MICHEL MARTIN, HOST:
Let's go back to the new administration now. New presidents and their families are expected to put their own personal touches on White House decor. So it was for the start of President Biden's tenure this week. On Wednesday, Inauguration Day, Biden sat down in a newly redecorated Oval Office to sign his first executive orders. And one piece of art stood out, positioned right behind him, nestled amid a group of Biden family photos. It was a bronze bust of the late civil rights activist and labor leader Cesar Chavez.
Chavez dedicated his life to advocating for farmworkers. He pushed for better wages and working conditions and was one of the founders of the United Farm Workers of America, or UFW. Dolores Huerta, a famed activist in her own right is also a co-founder of the United Farm Workers. She worked alongside Chavez for many years, so we called her to hear her thoughts on this moment. And she is with us now.
Dolores Huerta, welcome back. Thank you so much for talking with us.
DOLORES HUERTA: Well, thank you for inviting me.
MARTIN: So what was your reaction when you heard that President Biden had chosen to honor Cesar Chavez so prominently in the Oval Office?
HUERTA: It's really a very strong message that the strongest person in the whole world, the president of the United States of America, would have a bust of Cesar Chavez, a very simple, humble farmworker, a leader, a person who stood up for gun violence, who dedicated his life to make life better for the poorest of the poor - to me, that was a very strong message. And it really indicated that the president is saying to everybody, I am your servant leader, and I am here to serve you.
MARTIN: And I'm not trying to make you the spokesperson, you know, for all Latinos. But we couldn't think of another Latino leader who has been so honored with a presence in the Oval Office - I mean, that his likeness is there, along with other iconic figures in U.S. history - Martin Luther King Jr., Rosa Parks, George Washington, Abraham Lincoln. And I just wondered, does this - how does this speak to you as a Latino?
HUERTA: Well, a very strong healing moment, I think, for all Latinos, especially when we have been under such vicious attack under the Trump administration. It was an acknowledgment, and it was not only for Latinos. I think it was for all people of color. And it was also a big acknowledgment, I think, for all working people and for labor unions also.
MARTIN: And I do want to mention that you endorsed Joe Biden for president last May, but you also were part of that celebratory event which was held on the evening of Inauguration Day in lieu of balls because of COVID You know, people aren't having those big parties, and so there was a big - kind of a big television show performance that you were a part of, that you read words from a prior president - so so many important and symbolic moves. But I assume that you're not just interested in symbolism. What other moves are you looking for?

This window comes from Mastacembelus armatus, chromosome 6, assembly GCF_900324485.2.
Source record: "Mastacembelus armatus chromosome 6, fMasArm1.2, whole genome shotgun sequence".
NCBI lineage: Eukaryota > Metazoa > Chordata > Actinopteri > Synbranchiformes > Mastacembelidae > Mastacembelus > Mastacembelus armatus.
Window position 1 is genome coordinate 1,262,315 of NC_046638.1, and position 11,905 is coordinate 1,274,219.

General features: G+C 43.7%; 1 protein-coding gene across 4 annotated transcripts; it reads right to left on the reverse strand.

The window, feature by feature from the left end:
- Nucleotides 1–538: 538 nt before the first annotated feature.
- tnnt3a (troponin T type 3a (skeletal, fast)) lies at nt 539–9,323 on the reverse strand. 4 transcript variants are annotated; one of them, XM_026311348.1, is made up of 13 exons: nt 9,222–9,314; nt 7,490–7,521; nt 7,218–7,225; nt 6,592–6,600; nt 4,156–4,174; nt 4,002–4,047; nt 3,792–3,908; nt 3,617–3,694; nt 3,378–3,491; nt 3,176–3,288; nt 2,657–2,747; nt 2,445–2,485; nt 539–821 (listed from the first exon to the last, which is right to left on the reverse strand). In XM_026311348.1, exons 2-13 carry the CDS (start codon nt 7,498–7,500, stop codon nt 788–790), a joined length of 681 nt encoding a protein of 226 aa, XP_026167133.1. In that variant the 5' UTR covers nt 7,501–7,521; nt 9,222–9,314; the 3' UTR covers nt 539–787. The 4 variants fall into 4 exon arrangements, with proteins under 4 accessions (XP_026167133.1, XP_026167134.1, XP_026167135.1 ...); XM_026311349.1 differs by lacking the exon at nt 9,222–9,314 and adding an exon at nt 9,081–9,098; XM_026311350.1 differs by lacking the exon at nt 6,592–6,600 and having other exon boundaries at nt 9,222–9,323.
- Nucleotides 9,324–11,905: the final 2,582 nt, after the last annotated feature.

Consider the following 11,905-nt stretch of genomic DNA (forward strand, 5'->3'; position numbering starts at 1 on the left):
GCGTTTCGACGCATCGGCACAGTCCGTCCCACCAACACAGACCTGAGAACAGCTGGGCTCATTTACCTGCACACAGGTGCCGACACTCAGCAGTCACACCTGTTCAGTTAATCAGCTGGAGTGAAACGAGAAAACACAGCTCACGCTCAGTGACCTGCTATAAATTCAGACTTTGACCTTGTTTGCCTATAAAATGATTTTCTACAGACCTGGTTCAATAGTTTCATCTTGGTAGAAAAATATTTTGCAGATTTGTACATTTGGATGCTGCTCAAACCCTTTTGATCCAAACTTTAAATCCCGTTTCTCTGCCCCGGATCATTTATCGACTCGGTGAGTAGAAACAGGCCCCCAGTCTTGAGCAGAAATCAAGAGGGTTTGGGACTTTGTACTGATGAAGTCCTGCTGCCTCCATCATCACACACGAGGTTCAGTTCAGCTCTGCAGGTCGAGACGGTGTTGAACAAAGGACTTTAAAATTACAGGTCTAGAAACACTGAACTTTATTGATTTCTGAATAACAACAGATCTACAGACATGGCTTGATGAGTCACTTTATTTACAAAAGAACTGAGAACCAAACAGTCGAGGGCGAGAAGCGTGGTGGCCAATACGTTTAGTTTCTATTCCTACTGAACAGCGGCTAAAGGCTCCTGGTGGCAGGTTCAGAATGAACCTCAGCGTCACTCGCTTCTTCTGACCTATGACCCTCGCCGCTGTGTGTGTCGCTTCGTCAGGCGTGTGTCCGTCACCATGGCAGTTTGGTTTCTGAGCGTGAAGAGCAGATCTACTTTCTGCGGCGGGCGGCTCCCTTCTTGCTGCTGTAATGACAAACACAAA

HUERTA: Well, you know, we have a lot of work to do, and then to support President Biden in healing the country and bringing the country together. And the words that I spoke were from Franklin Delano Roosevelt about being afraid of fear itself. And I think that we have a lot of fear in our country, and we have to remove the fear, and we have to go forward.
MARTIN: So what has this last four years been for you? I'm just wondering how you've navigated these last four years when there was leadership in the country that very much was opposed to many of the things that you worked your life for. And I wondered if you were disheartened at any point.
HUERTA: Well, it was very disheartening to think of so many things that we have worked for - trying to get social justice, racial equality, women's equality, income equality - and to see that we were taking so many steps backward. So it's very refreshing to know that now we can go forward, that we have a new president, a new vice president, and that - people that have the same values as most of the American people.
MARTIN: And what do you think that President Biden's priorities should be? I mean, he's done a lot of - taken a lot of moves in the first couple of days. I mean, he's signed a number of executive orders on things like workplace safety during the ongoing pandemic, immigration reform, just to name just a couple of - what do you think his priorities should be?
HUERTA: Well, we know that one of them is to try to control the pandemic and, of course, try to bring our economy back to health. But also, I believe I - begin by having the (unintelligible) challenges also making a big brushstroke against hatred and against xenophobia and the racism that we've seen manifest itself. And this is very, very important because we can't bring our country back together until we start respecting each other.
MARTIN: So before we let you go, you've seen the bust that's in the office, right? I mean, it's borrowed from the Cesar Chavez Foundation, so you've seen it. Do you like the bust?
HUERTA: Well, I think it's a very beautiful bust. Yes. It's a very beautiful bust. And it's - of course, it's in the likeness of the ones that they did for - of President Kennedy and for Robert Kennedy and for Dr. King.
MARTIN: So would you want a bust of you or would you kind of go more for an oil painting?
HUERTA: Oh, no, no, no, no. I would love to have a bust of myself. That would be a great honor. But in the meantime, we're just so happy that President Biden chose to have Cesar Chavez as a person in his office. I mean, that is a great honor for everyone.
MARTIN: That is Dolores Huerta. She's a longtime civil rights advocate and a co-founder of the United Farm Workers of America Labor Union.
Dolores Huerta, thank you so much for speaking with us today.
HUERTA: You're welcome.
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